A utility worker doing maintenance near Yuma, Ariz., triggered a massive blackout that jammed roads, closed schools and businesses, grounded planes and left more than 4 million people across a large swath of Southern California and Mexico without power.
The blackout Thursday brought routine life to a halt. Many offices closed, but workers endured gridlock getting home because traffic lights were out. Officials said they noticed an increase in fender-benders in some areas as drivers tried to navigate the roads.
People were trapped in elevators and on rides at Sea World in San Diego and Legoland in Carlsbad. Hospital emergency rooms switched to backup generators, while outgoing flights from San Diego were canceled for several hours.
Customers jammed those stores that remained open, stocking up on ice and candles as utility company officials warned that power may not be restored until late Friday. Officials canceled classes Friday at most colleges and schools in San Diego and surrounding communities.
"Get ready to be in the dark. Get your emergency precautions ready," said Michael Niggli, president and chief operating officer of San Diego Gas & Electric.
The blackout was triggered by a mishap on a high-voltage power line linking Arizona and San Diego, causing a cascading series of electrical grid failures stretching into Southern California.
APS, which is Arizona's largest electric utility, said a worker was doing maintenance on lines at a nearby substation when the blackout occurred.
"The outage appears to be related to a procedure an APS employee was carrying out in the North Gila substation," an APS spokesman said in a statement. "Operating and protection protocols typically would have isolated the resulting outage to the Yuma area. The reason that did not occur in this case will be the focal point of the investigation into the event, which already is underway."
Despite temperatures that reached into the 100s in San Diego and Imperial counties, excessive electricity demand didn't appear to be a factor in the power loss, said Stephanie McCorkle, a spokeswoman for the California Independent System Operator, the agency that oversees most of California's electrical grid.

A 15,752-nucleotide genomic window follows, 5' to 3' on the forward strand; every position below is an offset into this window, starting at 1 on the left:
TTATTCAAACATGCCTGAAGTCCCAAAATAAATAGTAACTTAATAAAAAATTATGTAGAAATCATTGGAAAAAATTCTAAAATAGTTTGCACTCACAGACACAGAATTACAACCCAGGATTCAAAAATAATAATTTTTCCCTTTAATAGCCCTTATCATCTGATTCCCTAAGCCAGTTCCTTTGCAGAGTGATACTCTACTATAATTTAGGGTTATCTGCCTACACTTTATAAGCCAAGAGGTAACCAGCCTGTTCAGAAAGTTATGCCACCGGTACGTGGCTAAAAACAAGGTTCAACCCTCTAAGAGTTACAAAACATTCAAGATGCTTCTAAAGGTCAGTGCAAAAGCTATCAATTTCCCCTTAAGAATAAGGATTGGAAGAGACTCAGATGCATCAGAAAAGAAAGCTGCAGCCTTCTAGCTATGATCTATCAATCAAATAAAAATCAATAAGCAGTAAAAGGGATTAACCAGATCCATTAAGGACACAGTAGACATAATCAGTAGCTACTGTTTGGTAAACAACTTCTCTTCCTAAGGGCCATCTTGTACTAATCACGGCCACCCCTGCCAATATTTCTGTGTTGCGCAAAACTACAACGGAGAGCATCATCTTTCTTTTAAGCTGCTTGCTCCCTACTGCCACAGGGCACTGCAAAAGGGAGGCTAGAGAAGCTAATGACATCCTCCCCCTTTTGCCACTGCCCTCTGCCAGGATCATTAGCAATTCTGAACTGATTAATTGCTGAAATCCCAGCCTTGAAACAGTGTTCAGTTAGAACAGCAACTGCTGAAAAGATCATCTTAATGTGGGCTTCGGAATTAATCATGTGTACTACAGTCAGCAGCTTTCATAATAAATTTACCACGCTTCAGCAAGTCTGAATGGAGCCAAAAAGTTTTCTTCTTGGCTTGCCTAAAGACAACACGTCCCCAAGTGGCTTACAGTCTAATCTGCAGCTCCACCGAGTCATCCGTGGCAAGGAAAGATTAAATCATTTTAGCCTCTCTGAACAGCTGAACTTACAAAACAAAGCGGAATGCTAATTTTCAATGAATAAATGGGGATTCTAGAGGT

"It was not a case of a high-demand day," she said. "The operating reserves were fine."
Utility crews were scrambling to restore some power by tapping into local energy sources at gas-fired plants in Escondido and Otay Mesa, officials said. By Thursday night, power had been restored to some communities in Orange and Imperial counties, but power wouldn't be fully restored until Friday, officials said. Portions of Baja California as well as Arizona were also without power.
The blackout caused disarray across the region, interrupting Amtrak trains and trolley service in San Diego and causing gasoline station closures. House alarms shrilled. Several sewage pumps failed during the blackout, sending effluent into San Diego Bay.
Residents of a nursing home in Indio in Riverside County were evacuated when their facility lost power, and county officials opened a cooling center. At San Diego International Airport, dozens of travelers were left stranded when their flights were canceled.
In downtown San Diego's usually bustling Gaslamp district, most businesses were closed. In Oceanside, people shopped in a dark 99-cent store, and some cashiers tallied bills by calculator.
San Diego County hospitals were operating on backup power, but conditions were challenging staff at Scripps Hospital in La Jolla, which had 220 patients when the power went out.
"We are in full disaster mode," said Gary Fybel, chief executive of the hospital. "We completed all surgeries that were underway. We did not take on new surgeries, [and] delayed nonessential treatments."
The hospital staff conducted its regular meetings by flashlight just outside the main entrance of the hospital. Many hospital rooms were illuminated with power produced by generators.
In San Juan Capistrano on Thursday evening, two gas stations off Interstate 5 were lined with about a dozen cars after motorists ran out of gas. They hoped to fill up at the stations, but without electricity the pumps didn't work. Some said they were waiting for friends and relatives to bring them gas or to drive them home. Some said they might need to sleep in their cars.
At a Best Western Inn next door, a power generator was keeping the lights on.
"We're struggling, it just wiped everything out: no computers, no phones, no credit card scans," said Dustin Armenta, a hotel clerk.
Times staff writers Andrew Blankstein, Marc Lifsher, Joel Rubin, Tony Perry, Nicole Santa Cruz, Robert J. Lopez, Ruben Vives, Victoria Kim, Kurt Streeter, Christopher Goffard, Alexandra Zavis, Molly Hennessy-Fiske, Scott Gold, Rong-Gong Lin II and Phil Willon contributed to this report.